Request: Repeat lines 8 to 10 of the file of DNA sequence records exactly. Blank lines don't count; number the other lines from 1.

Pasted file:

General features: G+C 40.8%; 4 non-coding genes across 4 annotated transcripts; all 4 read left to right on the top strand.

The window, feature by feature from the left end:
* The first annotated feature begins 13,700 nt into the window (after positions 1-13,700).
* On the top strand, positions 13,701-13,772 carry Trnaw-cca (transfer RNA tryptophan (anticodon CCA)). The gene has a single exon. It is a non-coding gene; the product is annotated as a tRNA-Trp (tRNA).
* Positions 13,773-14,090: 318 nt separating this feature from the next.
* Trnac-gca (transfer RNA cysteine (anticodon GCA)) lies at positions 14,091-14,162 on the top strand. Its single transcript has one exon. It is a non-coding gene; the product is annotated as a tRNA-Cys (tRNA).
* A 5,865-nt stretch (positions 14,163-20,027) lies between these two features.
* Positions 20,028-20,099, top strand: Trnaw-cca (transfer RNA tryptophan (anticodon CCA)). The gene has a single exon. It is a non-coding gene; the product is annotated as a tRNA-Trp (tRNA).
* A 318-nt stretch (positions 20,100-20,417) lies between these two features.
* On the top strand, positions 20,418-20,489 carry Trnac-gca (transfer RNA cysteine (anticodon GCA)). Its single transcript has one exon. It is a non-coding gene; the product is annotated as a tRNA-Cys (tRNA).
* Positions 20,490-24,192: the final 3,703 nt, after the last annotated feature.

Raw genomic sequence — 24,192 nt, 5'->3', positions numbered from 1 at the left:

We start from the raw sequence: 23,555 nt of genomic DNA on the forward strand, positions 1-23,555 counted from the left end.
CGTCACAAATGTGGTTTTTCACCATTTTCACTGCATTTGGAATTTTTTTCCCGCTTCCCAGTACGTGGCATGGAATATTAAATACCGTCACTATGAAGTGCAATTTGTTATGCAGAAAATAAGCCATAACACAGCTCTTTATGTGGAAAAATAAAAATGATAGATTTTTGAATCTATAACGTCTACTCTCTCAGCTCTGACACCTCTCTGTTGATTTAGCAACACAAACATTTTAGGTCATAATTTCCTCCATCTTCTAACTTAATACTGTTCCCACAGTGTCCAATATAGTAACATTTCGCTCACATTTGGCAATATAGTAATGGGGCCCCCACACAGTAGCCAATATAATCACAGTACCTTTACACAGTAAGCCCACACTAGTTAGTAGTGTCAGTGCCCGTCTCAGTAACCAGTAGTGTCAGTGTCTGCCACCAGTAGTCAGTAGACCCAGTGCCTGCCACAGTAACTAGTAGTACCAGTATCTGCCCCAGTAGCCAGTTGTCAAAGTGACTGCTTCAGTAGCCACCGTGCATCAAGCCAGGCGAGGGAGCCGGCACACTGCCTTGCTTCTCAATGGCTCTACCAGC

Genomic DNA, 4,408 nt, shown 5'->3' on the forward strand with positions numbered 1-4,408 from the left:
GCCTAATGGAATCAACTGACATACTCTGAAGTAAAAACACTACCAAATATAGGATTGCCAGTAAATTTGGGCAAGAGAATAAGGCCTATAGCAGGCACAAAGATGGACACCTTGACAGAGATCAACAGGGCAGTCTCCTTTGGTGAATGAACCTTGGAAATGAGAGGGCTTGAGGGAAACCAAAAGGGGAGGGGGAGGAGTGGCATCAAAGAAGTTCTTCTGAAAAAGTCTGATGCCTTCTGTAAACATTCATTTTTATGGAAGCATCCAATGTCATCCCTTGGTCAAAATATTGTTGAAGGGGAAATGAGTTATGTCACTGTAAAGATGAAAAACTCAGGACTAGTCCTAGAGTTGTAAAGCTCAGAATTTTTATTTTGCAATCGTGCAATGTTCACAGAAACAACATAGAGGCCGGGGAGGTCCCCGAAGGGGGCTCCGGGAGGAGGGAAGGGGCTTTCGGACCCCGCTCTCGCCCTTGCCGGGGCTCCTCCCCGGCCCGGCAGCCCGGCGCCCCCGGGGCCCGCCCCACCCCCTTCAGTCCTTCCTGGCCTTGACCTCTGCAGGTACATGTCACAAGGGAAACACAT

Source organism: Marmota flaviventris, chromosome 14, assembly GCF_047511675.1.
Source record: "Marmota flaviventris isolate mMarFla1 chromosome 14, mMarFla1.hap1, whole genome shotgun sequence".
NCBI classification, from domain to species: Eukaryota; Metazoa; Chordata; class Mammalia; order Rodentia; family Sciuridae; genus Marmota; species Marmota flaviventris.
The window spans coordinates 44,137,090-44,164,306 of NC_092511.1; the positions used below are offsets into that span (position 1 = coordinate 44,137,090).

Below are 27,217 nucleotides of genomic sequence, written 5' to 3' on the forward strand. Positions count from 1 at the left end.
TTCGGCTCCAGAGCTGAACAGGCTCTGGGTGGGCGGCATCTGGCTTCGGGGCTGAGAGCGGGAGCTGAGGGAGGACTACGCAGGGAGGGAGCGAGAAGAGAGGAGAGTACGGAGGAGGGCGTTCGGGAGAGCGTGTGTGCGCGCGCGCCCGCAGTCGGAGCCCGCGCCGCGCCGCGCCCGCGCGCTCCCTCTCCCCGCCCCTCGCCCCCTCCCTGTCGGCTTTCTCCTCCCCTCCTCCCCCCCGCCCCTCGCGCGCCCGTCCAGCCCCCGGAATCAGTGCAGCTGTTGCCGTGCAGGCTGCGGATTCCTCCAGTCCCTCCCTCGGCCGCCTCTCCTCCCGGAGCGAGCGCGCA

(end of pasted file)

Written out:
* Positions 20,028-20,099, top strand: Trnaw-cca (transfer RNA tryptophan (anticodon CCA)). The gene has a single exon. It is a non-coding gene; the product is annotated as a tRNA-Trp (tRNA).
* A 318-nt stretch (positions 20,100-20,417) lies between these two features.
* On the top strand, positions 20,418-20,489 carry Trnac-gca (transfer RNA cysteine (anticodon GCA)). Its single transcript has one exon. It is a non-coding gene; the product is annotated as a tRNA-Cys (tRNA).